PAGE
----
Here’s more of my “old man wisdom” about early retirement. I call it that because the lessons that I learned may or may not fully apply to you, but they worked for me and that is why I’m sharing them. Last time I talked about savings rates and how you need to save between 30-50% of your income in order to retire early. That’s a lot, and it leads to another long-running debate: Should you spend your energy trying to earn more money, or spend less money?
The “Earn More” or Capitalist argument is that you can’t save your way to being financially free. You need more money. You need a positive attitude, the willingness to work hard, and a desire to be rich. Capitalists tend to talk about things like entrepreneurialism, multiple streams of income, passive income, leverage, real estate opportunities, and occasionally some sort of multi-level marketing program like Amway or Herbalife.
The “Spend Less” or Frugalist argument is that unnecessary spending is the core problem. You don’t need all that stuff. You just need more spending discipline. Most American households have an amazing, luxurious lifestyle with huge houses, more than one car per person, and enough calories to feed a football team. People who earn more, just spend more. It is amazingly common to earn $250,000 a year and still live paycheck-to-paycheck. Look at athletes like Antoine Walker and Vince Young who have each earned over $100 million and $30 million respectively but still filed for bankruptcy shortly after they lost their jobs.
The easy answer – which I have used myself – is to do both. What a cop-out answer! Let’s try harder.
Studies have found that happiness is doesn’t go up after $60-$75k of annual income. Why is that? Perhaps it is because $60k will get you all the you need to be physically and socially comfortable. A house that isn’t embarrassing, reliable transportation, the ability to enjoy a dinner at Applebee’s with friends, the ability to travel occasionally. The median household income in the U.S. is roughly $51,000 a year. $60,000 is roughly 20% higher than that, making you “above average”. If you were to upgrade to a gated community, a Bentley, eating at 3-star Michelin restaurants, flying only on full-fare business class tickets, that won’t get you any better-quality friends. If you already make $200k and aren’t happy, then making $400k or $800k won’t make much difference.
Back to that 50% savings rate. If you’re happy with spending $60k (on average people spend 97% of their income), then you’d need to earn roughly $120k in order to save half. That seems like a good upper bound. If I already earned $120k or more, I’d probably focus on adjusting my spending to the 60k level instead of trying to make more.
On the flip side, as your income drops far below the median you start feeling the pinch more and more. A family of three that earns under $25,000 a year can be eligible for food stamps and other government subsidies. Earning $50k and saving 50% of that means living on $25k a year without being eligible for most government subsidies. Now, some people do live on less than 25k, but is rarely by choice (extreme counterexample). If I earned $50k and really wanted financial freedom, I would focus my energy on earning more money.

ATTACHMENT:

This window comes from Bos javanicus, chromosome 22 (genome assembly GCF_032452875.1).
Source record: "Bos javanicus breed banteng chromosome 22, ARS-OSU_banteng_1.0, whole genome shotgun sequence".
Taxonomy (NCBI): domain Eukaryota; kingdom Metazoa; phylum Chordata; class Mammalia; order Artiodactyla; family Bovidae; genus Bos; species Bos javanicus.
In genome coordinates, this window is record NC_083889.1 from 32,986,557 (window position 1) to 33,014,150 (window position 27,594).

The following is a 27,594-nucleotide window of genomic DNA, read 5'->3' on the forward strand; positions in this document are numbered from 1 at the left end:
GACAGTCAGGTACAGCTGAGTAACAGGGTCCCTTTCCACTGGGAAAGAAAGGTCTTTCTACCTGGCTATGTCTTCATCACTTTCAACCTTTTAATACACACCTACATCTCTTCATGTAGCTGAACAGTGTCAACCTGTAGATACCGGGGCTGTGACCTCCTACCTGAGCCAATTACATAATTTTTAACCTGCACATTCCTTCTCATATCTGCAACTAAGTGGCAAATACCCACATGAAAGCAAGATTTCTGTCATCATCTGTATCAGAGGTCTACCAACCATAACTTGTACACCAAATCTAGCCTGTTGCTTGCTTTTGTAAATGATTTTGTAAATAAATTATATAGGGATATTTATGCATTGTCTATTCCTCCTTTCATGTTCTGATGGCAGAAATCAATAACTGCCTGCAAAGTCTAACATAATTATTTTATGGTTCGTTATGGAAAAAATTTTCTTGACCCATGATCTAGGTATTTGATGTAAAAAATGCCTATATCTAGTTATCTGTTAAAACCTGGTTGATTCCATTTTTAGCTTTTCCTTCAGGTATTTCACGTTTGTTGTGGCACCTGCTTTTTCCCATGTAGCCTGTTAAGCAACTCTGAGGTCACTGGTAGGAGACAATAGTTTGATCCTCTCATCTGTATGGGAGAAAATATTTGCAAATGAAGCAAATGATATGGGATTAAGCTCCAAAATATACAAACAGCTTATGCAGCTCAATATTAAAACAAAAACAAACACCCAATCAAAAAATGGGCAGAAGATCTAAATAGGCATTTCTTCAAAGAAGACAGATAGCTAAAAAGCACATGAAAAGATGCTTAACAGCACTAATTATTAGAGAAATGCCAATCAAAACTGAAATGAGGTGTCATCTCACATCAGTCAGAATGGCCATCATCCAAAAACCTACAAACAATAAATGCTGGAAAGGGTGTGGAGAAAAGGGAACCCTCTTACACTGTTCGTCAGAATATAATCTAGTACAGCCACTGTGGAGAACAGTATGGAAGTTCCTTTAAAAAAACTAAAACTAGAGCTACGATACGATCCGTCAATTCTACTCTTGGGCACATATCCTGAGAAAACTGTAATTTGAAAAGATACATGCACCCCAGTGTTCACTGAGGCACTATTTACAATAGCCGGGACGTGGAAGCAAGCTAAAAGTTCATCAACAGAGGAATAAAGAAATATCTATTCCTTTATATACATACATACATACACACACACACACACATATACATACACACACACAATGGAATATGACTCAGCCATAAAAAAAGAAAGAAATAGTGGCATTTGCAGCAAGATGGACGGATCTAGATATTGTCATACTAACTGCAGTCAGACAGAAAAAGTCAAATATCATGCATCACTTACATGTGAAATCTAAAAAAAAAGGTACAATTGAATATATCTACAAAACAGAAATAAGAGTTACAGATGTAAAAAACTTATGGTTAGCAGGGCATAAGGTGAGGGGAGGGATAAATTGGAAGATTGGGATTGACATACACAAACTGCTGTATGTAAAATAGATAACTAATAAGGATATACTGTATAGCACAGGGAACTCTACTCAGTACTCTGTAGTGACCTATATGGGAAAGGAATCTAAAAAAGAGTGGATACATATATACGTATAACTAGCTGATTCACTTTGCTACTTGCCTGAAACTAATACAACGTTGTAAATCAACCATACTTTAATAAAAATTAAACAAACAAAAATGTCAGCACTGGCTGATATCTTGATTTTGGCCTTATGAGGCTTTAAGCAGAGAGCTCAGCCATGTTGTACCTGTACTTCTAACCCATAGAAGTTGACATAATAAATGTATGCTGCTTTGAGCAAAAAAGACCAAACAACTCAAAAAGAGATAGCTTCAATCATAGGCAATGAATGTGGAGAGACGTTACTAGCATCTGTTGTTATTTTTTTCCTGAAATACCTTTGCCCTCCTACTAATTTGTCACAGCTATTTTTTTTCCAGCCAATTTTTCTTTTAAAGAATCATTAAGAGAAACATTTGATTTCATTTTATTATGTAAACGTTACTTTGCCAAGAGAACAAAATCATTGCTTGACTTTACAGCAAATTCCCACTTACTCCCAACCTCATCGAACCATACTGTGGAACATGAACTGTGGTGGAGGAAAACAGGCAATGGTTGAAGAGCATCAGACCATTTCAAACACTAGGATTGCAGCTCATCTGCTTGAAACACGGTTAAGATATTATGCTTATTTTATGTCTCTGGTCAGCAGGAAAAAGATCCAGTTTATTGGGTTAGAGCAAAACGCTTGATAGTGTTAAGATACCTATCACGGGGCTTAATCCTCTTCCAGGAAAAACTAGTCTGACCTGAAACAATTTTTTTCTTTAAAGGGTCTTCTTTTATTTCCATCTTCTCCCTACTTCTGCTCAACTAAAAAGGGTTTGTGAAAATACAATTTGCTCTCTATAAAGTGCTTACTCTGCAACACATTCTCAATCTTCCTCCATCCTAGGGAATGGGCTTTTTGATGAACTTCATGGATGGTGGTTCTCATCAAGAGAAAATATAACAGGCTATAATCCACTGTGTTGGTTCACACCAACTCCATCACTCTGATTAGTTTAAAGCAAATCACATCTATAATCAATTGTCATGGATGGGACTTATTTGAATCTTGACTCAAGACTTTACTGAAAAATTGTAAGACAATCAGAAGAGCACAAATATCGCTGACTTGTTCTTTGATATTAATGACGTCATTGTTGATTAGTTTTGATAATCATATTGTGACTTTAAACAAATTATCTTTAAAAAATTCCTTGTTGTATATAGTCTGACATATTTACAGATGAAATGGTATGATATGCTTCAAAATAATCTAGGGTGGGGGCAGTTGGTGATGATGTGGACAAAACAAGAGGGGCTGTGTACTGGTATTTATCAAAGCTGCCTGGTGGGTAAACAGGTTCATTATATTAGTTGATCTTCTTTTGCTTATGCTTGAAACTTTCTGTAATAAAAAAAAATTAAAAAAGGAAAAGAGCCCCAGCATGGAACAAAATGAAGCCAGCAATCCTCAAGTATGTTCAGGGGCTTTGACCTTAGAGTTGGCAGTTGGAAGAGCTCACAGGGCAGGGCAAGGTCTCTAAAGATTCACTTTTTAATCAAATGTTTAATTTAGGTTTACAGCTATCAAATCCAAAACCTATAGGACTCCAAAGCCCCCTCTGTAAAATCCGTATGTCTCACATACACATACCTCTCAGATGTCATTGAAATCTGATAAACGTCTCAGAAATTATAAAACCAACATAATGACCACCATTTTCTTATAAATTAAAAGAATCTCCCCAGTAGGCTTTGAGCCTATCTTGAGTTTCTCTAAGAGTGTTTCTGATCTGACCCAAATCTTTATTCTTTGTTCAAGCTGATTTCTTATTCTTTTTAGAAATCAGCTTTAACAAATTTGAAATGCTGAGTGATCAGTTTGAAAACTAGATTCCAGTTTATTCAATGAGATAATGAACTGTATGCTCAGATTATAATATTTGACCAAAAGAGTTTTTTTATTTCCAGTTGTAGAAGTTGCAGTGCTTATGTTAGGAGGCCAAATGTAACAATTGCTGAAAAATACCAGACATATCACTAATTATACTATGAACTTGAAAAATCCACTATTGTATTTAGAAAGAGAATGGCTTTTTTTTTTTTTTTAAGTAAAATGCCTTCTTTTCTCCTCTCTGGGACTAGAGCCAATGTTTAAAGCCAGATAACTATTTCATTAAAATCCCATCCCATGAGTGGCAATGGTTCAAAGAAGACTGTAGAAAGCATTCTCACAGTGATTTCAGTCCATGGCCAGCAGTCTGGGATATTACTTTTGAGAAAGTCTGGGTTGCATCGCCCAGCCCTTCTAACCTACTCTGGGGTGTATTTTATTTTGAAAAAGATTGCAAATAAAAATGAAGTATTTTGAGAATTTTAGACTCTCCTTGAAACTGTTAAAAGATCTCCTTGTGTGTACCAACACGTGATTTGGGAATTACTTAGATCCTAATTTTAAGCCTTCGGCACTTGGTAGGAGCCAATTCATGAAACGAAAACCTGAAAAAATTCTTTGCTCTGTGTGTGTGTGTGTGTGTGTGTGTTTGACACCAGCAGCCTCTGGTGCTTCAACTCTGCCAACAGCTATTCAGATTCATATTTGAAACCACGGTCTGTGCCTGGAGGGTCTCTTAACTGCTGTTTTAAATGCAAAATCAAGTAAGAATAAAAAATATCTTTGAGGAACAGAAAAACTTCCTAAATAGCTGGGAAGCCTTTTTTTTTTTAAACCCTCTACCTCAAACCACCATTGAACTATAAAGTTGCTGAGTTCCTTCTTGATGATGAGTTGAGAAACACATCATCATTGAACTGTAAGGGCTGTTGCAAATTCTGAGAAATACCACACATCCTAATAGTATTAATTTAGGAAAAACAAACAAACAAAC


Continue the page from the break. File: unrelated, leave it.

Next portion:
If your household income is less than 150% of the median income in your area, I would focus on earning more money. Start your own business. Invest in yourself through career advancement or a job change. For example if it is $60k, I would try to get to a household income of at least $90k. (That could be two people earning $45k each.) You could do a little frugalizing and spend $45k to get to a 50% savings rate.
If your household income is more than 200% of the median income in your area, I would focus on managing your expenses. If median income is $75k and your household income is $150k, then try and see if you can get to the spending level of a $75k household. Examine all of your expenses one-by-one. You will need to prioritize and probably cut back on areas that are less important to you. Early retirement is a big goal; you might need to make some big changes like moving to cheaper housing or dropping a car payment.
If you are in between 150% and 200% of the median income in your area, that is more of a gray area, and you may just need to do a little of both.
You can argue about the exact percentage cutoffs, but the basic idea is that I want a rule of thumb that accounts for the tendency of most people to maintain their social relationships (which are closely linked to happiness). At very low spending levels, it gets harder to maintain your social relationships and the self-discipline and energy needed can be better spent making more money. At a certain point, spending more money does not improve your relationships.